Referees admit error on Carmelo Anthony out of bounds no-call

Arrgghhhhh Ed Malloy.

The Toronto Raptors were on the wrong side of fortune Tuesday.

With 22 seconds to play and the New York Knicks leading 106-105, a sideline out of bounds play resulted in Kyle Lowry being switched on to Carmelo Anthony. To avoid the mismatch, Lowry quickly used the team’s remaining foul to give, setting up another sideline out of bounds play.

On the resultant play, the Raptors were able to trap Carmelo Anthony with a triple-team upon his receiving the inbound pass. Anthony was dead, attempted to pivot several times, and in the process of freeing himself appeared to not only travel but also step out of bounds. Raptors head coach Dwane Casey was quite fired up pointing it out to the officials, but no call was made, and the ball slipped out to Lance Thomas. The Raptors fouled Thomas, and he knocked down both ensuring free throws.

Here’s the play in question.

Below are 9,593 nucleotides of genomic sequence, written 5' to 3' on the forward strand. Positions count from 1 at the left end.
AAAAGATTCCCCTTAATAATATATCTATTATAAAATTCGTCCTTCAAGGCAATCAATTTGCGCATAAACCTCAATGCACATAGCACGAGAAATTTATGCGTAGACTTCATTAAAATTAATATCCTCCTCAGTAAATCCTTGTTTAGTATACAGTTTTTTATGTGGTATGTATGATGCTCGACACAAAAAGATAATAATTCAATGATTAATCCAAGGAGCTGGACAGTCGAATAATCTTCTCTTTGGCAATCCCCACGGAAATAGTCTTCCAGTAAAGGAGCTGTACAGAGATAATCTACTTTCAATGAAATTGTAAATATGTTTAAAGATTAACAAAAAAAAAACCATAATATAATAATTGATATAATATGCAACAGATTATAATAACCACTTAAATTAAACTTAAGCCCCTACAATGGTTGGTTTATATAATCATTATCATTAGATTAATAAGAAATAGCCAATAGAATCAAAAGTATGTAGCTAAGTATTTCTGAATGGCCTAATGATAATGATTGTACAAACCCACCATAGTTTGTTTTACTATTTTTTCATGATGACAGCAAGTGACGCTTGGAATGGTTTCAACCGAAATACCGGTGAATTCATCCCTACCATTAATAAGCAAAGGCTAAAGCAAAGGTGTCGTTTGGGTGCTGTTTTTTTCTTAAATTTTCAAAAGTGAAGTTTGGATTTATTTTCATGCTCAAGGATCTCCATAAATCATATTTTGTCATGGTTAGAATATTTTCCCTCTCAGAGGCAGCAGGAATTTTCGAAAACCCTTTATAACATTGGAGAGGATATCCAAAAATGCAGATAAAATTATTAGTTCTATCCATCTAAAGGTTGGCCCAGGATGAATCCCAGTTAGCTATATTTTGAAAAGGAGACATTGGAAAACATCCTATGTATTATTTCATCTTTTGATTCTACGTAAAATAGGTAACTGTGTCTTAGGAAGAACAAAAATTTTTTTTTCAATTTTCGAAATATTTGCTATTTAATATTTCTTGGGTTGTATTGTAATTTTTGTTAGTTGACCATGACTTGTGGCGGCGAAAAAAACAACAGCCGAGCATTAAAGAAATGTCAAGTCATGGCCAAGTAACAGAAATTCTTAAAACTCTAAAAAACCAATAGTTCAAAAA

“It’s a fast game,” a diplomatic Casey said afterward. “Its a tough game, he was right there in front of me, we weren’t trying to foul. We were trying to trap. Video showed that he stepped out of bounds, I don’t know…It’s a tough game to officiate. I wouldn’t say anything if he wasn’t right there in front of me. I thought he was out of bounds, I guess Tony (Brown) felt like it was different.”

The Raptors would go on to lose 111-109, with that particular play standing as one of a handful that could have swung the game in the home team’s favor. After the game, Pool Reporter Eric Koreen of the National Post spoke to lead official Ed Malloy, who said he did not see a travel or an out of bounds in real-time.

“Have you reviewed the play since then on video and what did you see?” Asked Pool Reporter Eric Koreen.

“When we came in we reviewed the play. We did see Anthony step out of bounds and should’ve awarded the ball to Toronto,” Malloy admitted.

That’s of little consolation to the Raptors, of course, who still have a loss on their record and don’t get those 17 or so seconds back. The call is not reviewable on the floor, and the D-League’s experiment with a coach’s challenge is still being tweaked ahead of its second year.

It’s perhaps a little nice to know any outrage is justified, but the loss is a loss, regardless of what Malloy says.

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